Reflections and resources for lifelong learning for missionaries

Category: Revelation

My Concerns about Insider Movements

Over the past several months I have written a number of posts on various issues of Insider Movements. I have read many books and articles over the last year by both advocates and critics. In this post, I will summarize my chief concerns about Insider Movements (IM). These concerns apply to any religious context where an insider approach is practiced. I am not making judgments on the character or motives of either advocates or critics. I am expressing my concerns about the insider model. In my opinion, the insider model weakens the Gospel message and the discipleship process.

Concern #1: IM tend to diminish the uniqueness and authority of the Bible.

When other sacred books, such as the Qur’an, or religious traditions are regarded in some sense revelatory, the uniqueness and authority of the Bible is lessened. Historic evangelicalism has held that the Bible alone is God’s written revelation. For example, our organization’s (SEND International’s) doctrinal statement reads:

We believe in the plenary and verbal inspiration and inerrancy of the Bible as originally given; that it is the only infallible Word of God, and the supreme and final authority in all matters of faith and conduct.

Can we call Muhammad a Prophet?

Insider movement advocates discuss the appropriateness of converts saying the Shahada which identifies Muhammad as God’s prophet. There is not a consensus on this point. Yet saying the Shahada is part of Muslim identity.  Is there any way that we can refer to Muhammad as God’s prophet without compromising the authority of the Bible?

In 2014 the International Journal of Frontier Missiology published an article by Harley Talman entitled, “Is Muhammad Also Among the Prophets?” (vol.31:4 Winter 2014). Subsequent issues contain responses and counter responses with Ayman Ibrahim (vol. 32:4 Winter 2015; 33:3 Fall 2016) and John Azumah (vol. 33:3 Fall 2016). I am not going to detail their discussion. You can read their whole dialogue in the archives section of the IJFM website.

Learning from Mission History

As I look at the missiological landscape more than halfway through the second decade of the 21st century, I join others in noting similarities with the early 20th century. Christopher R. Little writes:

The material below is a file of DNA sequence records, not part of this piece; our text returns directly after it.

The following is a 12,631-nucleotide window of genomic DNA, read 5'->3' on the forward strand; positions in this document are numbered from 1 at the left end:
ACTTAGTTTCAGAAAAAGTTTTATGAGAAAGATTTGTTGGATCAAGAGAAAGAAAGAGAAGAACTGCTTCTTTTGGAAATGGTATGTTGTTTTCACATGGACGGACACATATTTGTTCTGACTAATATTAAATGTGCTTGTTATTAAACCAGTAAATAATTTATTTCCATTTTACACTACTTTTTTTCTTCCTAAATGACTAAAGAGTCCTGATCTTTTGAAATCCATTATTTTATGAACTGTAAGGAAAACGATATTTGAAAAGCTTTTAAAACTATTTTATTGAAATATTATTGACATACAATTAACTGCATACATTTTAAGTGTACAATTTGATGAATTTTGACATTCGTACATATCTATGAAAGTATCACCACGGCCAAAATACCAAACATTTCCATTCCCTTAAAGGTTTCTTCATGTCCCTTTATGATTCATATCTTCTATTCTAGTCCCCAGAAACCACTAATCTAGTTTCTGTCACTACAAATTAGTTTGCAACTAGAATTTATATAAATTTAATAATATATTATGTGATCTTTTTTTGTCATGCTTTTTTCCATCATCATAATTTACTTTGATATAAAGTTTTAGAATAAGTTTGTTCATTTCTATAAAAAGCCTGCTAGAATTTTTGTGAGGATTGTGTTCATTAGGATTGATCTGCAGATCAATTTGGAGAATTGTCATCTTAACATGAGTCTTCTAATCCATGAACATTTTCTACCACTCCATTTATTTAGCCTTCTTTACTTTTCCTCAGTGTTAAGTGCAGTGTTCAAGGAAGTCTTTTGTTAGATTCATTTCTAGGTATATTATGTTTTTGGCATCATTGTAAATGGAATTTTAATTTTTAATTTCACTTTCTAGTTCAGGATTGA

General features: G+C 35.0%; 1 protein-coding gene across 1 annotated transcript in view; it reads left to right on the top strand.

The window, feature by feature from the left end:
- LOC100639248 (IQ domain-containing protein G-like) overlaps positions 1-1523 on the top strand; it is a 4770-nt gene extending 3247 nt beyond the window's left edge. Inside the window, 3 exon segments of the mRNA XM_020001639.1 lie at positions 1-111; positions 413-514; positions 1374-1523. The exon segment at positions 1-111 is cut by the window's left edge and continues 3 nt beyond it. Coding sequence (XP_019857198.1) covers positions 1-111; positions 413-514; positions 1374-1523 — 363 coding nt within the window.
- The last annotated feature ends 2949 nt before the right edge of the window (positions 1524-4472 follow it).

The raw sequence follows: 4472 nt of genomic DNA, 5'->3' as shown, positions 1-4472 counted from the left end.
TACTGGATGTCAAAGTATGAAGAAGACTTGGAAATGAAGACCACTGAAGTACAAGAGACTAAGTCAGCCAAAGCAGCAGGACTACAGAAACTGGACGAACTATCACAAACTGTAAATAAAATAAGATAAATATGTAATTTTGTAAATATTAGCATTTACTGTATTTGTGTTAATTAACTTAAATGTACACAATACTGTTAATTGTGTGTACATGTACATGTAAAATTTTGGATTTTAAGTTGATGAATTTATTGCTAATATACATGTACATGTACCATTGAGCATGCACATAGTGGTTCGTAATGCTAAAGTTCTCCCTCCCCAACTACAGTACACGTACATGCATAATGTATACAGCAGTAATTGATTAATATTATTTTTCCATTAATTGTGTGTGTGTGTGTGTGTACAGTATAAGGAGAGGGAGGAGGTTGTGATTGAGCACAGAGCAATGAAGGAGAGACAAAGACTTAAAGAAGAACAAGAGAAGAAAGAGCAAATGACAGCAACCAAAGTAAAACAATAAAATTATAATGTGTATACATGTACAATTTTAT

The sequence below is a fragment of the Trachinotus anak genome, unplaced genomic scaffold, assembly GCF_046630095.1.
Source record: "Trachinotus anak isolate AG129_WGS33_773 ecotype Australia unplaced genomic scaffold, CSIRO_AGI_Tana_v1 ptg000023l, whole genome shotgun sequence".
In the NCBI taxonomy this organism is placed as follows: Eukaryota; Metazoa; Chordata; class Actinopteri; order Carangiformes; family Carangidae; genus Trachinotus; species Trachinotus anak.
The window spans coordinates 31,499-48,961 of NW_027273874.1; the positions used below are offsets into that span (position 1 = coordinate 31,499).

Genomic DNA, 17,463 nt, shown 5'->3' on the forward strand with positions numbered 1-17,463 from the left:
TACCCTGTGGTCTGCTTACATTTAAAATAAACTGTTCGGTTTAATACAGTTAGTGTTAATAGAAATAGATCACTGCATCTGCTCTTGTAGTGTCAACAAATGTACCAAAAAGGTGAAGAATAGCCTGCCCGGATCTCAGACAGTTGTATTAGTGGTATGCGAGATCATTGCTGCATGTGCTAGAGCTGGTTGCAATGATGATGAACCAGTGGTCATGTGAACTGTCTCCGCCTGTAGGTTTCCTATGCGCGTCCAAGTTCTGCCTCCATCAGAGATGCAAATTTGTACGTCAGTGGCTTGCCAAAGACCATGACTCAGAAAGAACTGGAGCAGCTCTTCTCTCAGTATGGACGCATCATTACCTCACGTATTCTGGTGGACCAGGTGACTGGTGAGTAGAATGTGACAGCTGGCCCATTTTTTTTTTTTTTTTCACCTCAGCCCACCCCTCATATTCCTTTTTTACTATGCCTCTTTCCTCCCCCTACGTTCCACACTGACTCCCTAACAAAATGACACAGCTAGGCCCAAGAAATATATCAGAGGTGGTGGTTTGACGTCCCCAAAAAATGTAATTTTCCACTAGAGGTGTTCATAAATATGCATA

Indeed, the problems the missionary movement generated at the early part of the twentieth century have returned with a vengeance at the beginning of the twenty-first century. … It is a hard fact to face, but the church has failed to learn from history and is therefore repeating it. – Polemic Missiology for the 21st Century: In Memoriam of Roland Allen, Kindle loc. 137

Photo by Junhan Foong on Unsplash

Insider Movements: Other Religions

The term ‘religion’ is a hot topic of debate in the literature on Insider Movements. Some even question whether it is a meaningful concept. In this post we will explore three questions: “What is religion?”, “What is the source of non-Christian religions?” and “Is God at work in non-Christian religions?”

What is “religion”?

In Understanding Insider Movements, one writer states, “One of the most instructive definitions of religion is provided by Clifford Geertz. He defines it as a ‘cultural system’ or ‘worldview'” (UIM, Kindle loc.  8297)

Missio Dei

This Latin phrase emerged “in Protestant missiological discussion especially since the 1950s, often in the English form ‘the mission of God'” (The Evangelical Dictionary of World Missions, p 631). The term sought to anchor missions in the Triune God of the Bible. David Bosch defines it as:

God’s self-revelation as the one who loves the world, God’s involvement in and with the world, the nature and activity of God, which embraces both the church and the world, and in which the church is privileged to participate. Missio Dei enunciates the good news that God is a God-for-people. (Transforming Mission, Kindle loc. 592)

The term became prominent in ecumenical circles at the 1952 meeting of the International Missionary Council in Willigen, Germany.

So what if they have their own sacred books?

Revelation is the foundational theological issue in contextualization (see my “Contextualization: Theological and Cultural Issues in Evangelical Models” on the SEND U wiki). Evangelical Christianity maintains that the Bible is God’s unique self-disclosure. Our SEND statement of faith says, “that it is the only infallible Word of God, and the supreme and final authority in all matters of faith and conduct” (italics added).

How does this commitment to the uniqueness of the Christian Scriptures guide our contextualization in the presence of competing revelational claims such as the Qur’an, the Book of Mormon, or the Hindu Scriptures?

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